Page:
Horse Breeds

Published by horses on

The Many Horse Breeds
Ask any young girl what type of horse breeds exist, a typical answer would be: unicorns, ponies, My-Little Ponies and regular horses. While two exist in stories, the imagination and toy stores, the other two are more accurate. The many breeds actually developed from man.

Curiosity and necessity for passing on certain traits lead humans to constantly cross breed horses. Strong, giant horses, such as the famous Budweiser Clydesdales, were created for long days of field work while Thoroughbreds were desired for their long legs and stamina. Ponies and horses are categorized into more than 150 different breeds and types worldwide but each country certainly has its favorite breeds.
Most of these favorites are determined by the usage of the horse. North Americans prefer the versatility of the Quarter Horse in that it exudes excellence equally in work environments and pleasure riding. As the name implies, the Quarter Horse excels at racing over a short distance – a quarter of a mile. But because of their toughness and stockiness, settlers depended on them during the movement west and ultimately became indispensable in cattle herding. Averaging heights of 14.3 – 16hh (horses are measured in hands with a hand being 4 inches), the Quarter Horse comes in any solid color and has a short and wide head with large intelligent eyes. The breed is well known for its pleasant disposition and gentleness and as a result is used in a wide variety of activities such as leisure riding, barrel racing and ranching. Other American favorites are the Morgan, Saddlebred, Mustang and Tennessee Walking Horse, all desirous for their even temperaments and smooth conformation.
Great Britain has long declared itself an expert in the horse world. Children grow up taking equestrian lessons like American children join Little League. The prized English Hackney horse is world renown as a carriage horse with its small convex head and muzzle, short legs and well-shaped feet. The English also love their draught horses, especially the Shire, Suffolk and Clyesdale. All over 16hh high, they offer a powerful display with strong intelligent heads, broad chests and beautiful wisps of fine feather at their feet – simply beautiful creatures.
Horses are prominent all over Europe. Germany adores the Oldenburg, Westphalian Hanoverian and Trakehner among others. France lays claim to the French Trotter, Camargue, Norman Cob and Percheron while Italy loves the Murgese and Maremmano.

Ireland has the Irish Draught; Sweden has the Swedish Warmblood and Denmark has the Danish Warmblood. Popular sporting events in Europe are Hunting and Cross-Country which require a horse with jumping ability, stamina and willingness to trust its rider completely. The last is not a trait taken lightly by horse people. Knowing that inside every domestic horse still beats the heart of a wild animal, to completely trust its rider is highly prized.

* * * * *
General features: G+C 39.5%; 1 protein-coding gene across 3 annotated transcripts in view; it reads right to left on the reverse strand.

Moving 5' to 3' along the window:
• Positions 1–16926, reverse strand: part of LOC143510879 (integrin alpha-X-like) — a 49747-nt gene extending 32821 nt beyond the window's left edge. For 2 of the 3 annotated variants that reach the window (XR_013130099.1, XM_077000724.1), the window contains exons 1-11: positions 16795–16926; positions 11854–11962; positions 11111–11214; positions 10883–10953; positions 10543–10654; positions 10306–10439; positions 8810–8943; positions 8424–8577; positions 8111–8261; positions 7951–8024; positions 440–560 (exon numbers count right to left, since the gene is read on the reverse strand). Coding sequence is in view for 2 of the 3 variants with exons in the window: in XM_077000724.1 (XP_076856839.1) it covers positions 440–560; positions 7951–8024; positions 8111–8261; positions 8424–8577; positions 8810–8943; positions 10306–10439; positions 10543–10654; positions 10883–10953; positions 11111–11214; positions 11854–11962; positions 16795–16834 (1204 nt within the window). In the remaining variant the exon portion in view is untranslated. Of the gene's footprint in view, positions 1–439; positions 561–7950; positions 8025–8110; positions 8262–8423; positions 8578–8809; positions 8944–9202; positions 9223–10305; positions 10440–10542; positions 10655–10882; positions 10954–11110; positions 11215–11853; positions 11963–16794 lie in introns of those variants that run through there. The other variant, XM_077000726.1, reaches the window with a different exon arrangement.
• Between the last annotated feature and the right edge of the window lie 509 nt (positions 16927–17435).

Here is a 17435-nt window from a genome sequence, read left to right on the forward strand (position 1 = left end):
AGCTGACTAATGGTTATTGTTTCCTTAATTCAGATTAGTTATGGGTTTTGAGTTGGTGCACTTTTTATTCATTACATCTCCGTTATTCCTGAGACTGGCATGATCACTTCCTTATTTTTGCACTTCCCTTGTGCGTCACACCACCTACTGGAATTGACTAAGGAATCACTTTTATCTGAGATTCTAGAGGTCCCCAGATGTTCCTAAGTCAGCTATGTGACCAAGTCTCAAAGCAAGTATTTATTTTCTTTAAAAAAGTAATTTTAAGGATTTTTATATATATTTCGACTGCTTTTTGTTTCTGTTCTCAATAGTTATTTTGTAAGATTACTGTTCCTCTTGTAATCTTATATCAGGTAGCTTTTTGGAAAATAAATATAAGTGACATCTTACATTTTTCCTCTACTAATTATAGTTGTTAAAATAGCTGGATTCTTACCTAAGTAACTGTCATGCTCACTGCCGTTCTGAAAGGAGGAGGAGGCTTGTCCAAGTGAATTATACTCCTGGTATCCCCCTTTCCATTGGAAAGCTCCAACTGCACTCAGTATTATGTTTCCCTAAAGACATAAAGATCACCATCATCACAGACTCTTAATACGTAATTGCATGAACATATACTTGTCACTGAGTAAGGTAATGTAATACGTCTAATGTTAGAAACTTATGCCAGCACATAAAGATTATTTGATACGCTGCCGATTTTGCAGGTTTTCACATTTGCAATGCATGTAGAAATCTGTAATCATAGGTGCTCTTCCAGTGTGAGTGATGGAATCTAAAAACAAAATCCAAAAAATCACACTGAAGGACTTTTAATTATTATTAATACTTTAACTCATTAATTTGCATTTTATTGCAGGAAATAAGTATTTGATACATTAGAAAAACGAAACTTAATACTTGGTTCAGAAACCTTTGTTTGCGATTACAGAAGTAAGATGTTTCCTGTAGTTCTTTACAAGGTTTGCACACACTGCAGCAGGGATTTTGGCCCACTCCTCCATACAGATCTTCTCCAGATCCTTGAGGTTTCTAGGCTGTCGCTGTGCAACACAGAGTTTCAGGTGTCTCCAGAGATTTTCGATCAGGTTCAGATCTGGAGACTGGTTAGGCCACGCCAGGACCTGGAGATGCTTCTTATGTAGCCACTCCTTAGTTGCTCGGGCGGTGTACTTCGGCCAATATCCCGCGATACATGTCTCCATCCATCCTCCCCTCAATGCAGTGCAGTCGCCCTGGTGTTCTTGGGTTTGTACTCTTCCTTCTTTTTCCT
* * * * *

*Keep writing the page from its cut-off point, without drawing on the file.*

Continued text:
Not to forget the oldest and purest of all breeds – the Arab originates from the Middle East and with its beautiful physique, has contributed to the creation of many of today’s breeds. Arabs have small heads with unique floating action. It is perhaps most well known for its high spirits and silky high tail. It is the originator of the term Hot Blooded!
South America appreciates horses with a smaller build that allows for much agility. The Criollo of Argentina and the Peruvian Paso of Peru are extremely popular breeds.
Australia looks for qualities in a horse that many of the old American west horses exuded. The Australian Stock Horse has the pretty head of the Thoroughbred with the build of an Arab-Quarter horse.
Ponies are differentiated from horses in their stature. Broadly speaking a pony is a small horse meaning no higher at the withers than 14.2hh. Not all small horses are classified as ponies. Ponies should have distinctive pony characteristics such as short legs to a proportional body.
Popular for children to start learning to ride, mostly because of the short distance to the ground for the inevitable first fall for all equestrians, but also because many ponies are bred for their sweet dispositions. Perhaps one of the most beautiful ponies is the Haflinger of Austria. Haflingers are chestnut in color with an extremely long, flowing flaxen mane and tail. The Exmoor is popular in England as a child’s pony for its natural balance and fun physique as well as a wild mane! Great Britain also enjoys the likes of the Shetland, Highland, Dartmoor and Welsh Cob.
Because horses offer many distinctly different qualities, a horse exists for every need. The hard part is determining from which of the wonderful breeds suits the rider the most. However hard the decision is, it is also one of the most fun to make! What ever horse one chooses it will be a loyal companion and a true friend that will have the decency to step on your foot only occasionally and when spooked, at least dump you in a clean area.